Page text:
Government IT compared to Mubarak

An industry leader in the IT outsourcing sector has called for wholesale changes to be made to the way that the government procures IT services, while the National Audit Office (NAO) highlighted discrepencies in supposed contract savings.

Martin Rice, CEO of Erudine, has advocated a major change to the current system which he believes the Public Administration Select Committee should address in their upcoming report, and not just with a look towards a small change in operating methods.

“I want it to make recommendations that say we need a regime change,” he told

“Using the analogy of what’s happening in North Africa – you don’t go to Gaddafi or Mubarak and say ‘We’d like you to do better’.

“[The response would be] ‘Don’t worry, lessons learnt – we’ve got it all in a database. Trust us.’

“I want the report to say the IT industry and supply and customer sides have lost trust. We need to move forward in a totally different way – we need regime change.”

Rice has been very vocal recently in his vehement denouncing of the current system, telling a recent PASC hearing that the current “cartel” of outsourcing firm’s should be broken up, and demanding an apology from the industry.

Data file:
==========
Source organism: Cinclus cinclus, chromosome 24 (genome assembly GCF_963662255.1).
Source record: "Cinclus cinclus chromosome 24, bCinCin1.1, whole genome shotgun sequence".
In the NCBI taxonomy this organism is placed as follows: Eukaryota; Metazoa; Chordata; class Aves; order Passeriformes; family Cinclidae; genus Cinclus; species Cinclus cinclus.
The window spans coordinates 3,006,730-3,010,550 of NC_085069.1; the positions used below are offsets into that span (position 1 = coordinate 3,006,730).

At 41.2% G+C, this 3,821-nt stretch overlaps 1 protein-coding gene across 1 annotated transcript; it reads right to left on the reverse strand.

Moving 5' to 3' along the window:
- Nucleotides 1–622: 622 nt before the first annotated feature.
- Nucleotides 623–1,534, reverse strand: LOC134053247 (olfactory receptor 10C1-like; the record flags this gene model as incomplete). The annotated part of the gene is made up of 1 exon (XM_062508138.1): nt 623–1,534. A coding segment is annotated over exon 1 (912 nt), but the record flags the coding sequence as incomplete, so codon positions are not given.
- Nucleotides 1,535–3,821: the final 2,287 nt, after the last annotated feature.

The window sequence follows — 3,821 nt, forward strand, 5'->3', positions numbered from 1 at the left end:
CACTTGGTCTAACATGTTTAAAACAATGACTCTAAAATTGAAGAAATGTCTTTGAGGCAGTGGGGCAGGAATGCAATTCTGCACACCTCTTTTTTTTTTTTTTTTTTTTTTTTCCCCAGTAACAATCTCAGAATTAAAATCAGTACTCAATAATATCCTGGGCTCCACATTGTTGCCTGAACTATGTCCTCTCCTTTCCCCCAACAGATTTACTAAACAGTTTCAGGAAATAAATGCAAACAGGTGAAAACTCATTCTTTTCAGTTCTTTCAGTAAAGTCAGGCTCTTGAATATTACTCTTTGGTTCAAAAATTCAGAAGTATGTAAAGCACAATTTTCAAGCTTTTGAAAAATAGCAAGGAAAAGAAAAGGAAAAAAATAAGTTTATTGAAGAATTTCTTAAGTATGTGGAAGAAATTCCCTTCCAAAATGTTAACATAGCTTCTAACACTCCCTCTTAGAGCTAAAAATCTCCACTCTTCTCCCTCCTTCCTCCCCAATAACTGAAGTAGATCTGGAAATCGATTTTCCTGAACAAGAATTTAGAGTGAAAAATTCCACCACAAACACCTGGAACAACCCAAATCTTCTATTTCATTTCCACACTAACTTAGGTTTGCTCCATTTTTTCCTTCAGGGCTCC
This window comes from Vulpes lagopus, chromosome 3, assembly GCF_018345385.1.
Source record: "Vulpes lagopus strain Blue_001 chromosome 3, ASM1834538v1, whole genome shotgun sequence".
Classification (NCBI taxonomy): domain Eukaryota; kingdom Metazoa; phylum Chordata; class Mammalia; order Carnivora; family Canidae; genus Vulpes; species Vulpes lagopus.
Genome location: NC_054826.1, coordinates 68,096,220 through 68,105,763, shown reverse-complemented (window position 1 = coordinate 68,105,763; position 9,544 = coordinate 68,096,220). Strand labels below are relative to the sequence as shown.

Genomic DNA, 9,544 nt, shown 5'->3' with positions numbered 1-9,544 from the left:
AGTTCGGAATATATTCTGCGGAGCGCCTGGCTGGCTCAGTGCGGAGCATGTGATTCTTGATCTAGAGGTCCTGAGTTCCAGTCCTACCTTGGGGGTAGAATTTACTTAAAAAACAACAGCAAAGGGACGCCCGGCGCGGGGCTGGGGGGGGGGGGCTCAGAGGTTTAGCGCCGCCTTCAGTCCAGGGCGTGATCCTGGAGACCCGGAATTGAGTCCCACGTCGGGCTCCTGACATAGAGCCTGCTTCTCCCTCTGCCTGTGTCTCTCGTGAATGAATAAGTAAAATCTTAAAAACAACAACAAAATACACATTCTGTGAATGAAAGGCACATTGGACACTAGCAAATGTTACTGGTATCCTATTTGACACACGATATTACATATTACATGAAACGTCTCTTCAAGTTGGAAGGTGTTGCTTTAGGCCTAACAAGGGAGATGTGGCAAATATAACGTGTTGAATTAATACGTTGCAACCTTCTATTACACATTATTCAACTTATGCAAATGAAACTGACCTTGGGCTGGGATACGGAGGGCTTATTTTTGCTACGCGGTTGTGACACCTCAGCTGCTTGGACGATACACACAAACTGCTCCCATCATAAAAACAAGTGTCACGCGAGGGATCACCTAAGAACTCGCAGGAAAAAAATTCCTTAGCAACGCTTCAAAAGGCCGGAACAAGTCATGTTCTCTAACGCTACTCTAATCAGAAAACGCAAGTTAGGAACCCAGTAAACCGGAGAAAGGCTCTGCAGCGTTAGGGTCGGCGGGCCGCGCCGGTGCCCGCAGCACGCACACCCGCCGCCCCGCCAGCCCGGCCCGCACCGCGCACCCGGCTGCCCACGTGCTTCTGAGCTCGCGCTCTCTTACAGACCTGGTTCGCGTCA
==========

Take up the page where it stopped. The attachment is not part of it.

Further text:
A recent report from the Institute for Government also advocated a shake-up of the current system with a mixture of the agile approach favoured by Rice and the ‘platform’ method that offers practicality for large governmental organisations.

Though Rice admits that attitudes are shifting towards a change, it is still not effecting an adequate change on the amount spent on IT services by the government, amounting to approximately £16 billion per year.

“If the people now charged with spending that money are saying ‘We’ve learnt our lessons; we’re bringing in Agile [methodologies]; we’re moving forward,’ where are the savings? What’s the IT budget for next year, £10 billion?

“Why is the £16 billion still £16 billion – why is it not massively less?”

The calls for more to be on reducing this outlay comes as the National Audit Office questions how much transparency there actually is in figures presented by the government, with a supposed reduction of £1 billion being called into question.

According to a report from the NAO, the government has failed to incorporate the cost of actually scrapping projects into the total amount saved.

Furthermore it is thought that money which is saved may just be moved into other projects.

The report is part of an investigation into the Cabinet Office’ Efficiency and Reform Group which is tasked with managing public sector costs